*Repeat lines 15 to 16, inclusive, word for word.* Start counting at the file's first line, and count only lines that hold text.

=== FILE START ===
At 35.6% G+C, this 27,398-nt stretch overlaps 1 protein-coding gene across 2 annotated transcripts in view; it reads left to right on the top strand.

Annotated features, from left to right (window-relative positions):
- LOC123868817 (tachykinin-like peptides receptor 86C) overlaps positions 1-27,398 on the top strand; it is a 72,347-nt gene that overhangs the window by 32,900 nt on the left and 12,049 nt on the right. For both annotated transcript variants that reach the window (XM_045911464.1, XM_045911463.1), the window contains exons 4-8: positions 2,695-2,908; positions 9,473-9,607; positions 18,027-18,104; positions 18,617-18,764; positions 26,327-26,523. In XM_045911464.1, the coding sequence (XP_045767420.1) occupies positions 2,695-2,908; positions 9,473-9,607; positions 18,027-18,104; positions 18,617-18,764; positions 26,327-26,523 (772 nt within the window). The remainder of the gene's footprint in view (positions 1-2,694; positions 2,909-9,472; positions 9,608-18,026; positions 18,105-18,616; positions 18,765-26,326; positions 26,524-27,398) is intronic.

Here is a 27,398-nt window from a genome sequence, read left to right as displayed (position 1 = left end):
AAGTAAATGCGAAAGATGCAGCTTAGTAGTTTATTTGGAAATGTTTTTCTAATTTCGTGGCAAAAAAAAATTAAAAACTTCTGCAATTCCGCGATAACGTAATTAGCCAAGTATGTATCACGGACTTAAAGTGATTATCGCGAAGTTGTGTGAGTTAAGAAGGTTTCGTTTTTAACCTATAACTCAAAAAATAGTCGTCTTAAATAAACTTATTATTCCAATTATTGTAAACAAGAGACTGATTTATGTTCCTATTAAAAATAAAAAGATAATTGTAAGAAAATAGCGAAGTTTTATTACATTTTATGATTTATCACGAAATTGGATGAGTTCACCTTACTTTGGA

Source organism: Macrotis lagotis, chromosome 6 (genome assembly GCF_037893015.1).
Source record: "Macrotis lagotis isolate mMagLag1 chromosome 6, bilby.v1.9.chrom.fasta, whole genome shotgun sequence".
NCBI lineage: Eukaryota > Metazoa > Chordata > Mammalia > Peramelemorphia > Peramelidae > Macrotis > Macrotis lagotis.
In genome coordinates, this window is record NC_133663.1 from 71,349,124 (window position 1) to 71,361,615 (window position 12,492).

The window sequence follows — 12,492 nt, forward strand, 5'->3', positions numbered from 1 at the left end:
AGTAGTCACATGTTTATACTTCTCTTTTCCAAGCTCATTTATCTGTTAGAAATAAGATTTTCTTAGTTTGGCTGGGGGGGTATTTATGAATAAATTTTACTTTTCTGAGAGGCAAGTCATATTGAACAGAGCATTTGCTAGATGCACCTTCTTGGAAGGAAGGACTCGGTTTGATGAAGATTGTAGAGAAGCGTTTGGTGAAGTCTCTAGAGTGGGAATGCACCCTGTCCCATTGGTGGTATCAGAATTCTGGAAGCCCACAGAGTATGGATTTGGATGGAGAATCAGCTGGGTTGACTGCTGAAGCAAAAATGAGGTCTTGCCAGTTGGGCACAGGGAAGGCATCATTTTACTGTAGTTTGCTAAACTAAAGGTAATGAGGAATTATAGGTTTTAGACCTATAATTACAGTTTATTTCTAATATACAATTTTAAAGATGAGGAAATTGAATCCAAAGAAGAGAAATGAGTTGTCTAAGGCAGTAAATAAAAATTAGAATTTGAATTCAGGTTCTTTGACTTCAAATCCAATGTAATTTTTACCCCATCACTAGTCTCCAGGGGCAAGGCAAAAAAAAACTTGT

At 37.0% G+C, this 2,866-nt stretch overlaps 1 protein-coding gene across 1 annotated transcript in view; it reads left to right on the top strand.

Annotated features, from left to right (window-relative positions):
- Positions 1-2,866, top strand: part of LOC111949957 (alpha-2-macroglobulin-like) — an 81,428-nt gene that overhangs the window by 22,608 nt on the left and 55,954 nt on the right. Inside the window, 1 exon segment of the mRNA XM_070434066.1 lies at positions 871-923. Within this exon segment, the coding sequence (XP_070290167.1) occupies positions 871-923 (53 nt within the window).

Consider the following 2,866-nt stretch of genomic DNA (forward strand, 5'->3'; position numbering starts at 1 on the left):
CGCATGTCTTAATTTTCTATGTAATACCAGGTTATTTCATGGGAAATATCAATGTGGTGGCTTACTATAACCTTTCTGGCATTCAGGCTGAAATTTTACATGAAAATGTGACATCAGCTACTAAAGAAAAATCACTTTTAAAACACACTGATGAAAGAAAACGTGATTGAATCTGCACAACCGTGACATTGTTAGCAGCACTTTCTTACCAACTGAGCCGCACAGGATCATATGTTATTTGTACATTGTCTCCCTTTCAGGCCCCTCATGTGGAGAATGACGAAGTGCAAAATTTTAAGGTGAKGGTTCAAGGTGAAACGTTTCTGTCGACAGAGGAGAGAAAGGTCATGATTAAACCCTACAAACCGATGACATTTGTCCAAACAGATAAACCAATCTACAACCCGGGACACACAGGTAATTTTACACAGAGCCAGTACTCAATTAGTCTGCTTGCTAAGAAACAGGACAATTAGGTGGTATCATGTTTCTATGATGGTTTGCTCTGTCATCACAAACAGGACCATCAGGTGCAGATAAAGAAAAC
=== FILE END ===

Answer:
Consider the following 2,866-nt stretch of genomic DNA (forward strand, 5'->3'; position numbering starts at 1 on the left):
CGCATGTCTTAATTTTCTATGTAATACCAGGTTATTTCATGGGAAATATCAATGTGGTGGCTTACTATAACCTTTCTGGCATTCAGGCTGAAATTTTACATGAAAATGTGACATCAGCTACTAAAGAAAAATCACTTTTAAAACACACTGATGAAAGAAAACGTGATTGAATCTGCACAACCGTGACATTGTTAGCAGCACTTTCTTACCAACTGAGCCGCACAGGATCATATGTTATTTGTACATTGTCTCCCTTTCAGGCCCCTCATGTGGAGAATGACGAAGTGCAAAATTTTAAGGTGAKGGTTCAAGGTGAAACGTTTCTGTCGACAGAGGAGAGAAAGGTCATGATTAAACCCTACAAACCGATGACATTTGTCCAAACAGATAAACCAATCTACAACCCGGGACACACAGGTAATTTTACACAGAGCCAGTACTCAATTAGTCTGCTTGCTAAGAAACAGGACAATTAGGTGGTATCATGTTTCTATGATGGTTTGCTCTGTCATCACAAACAGGACCATCAGGTGCAGATAAAGAAAAC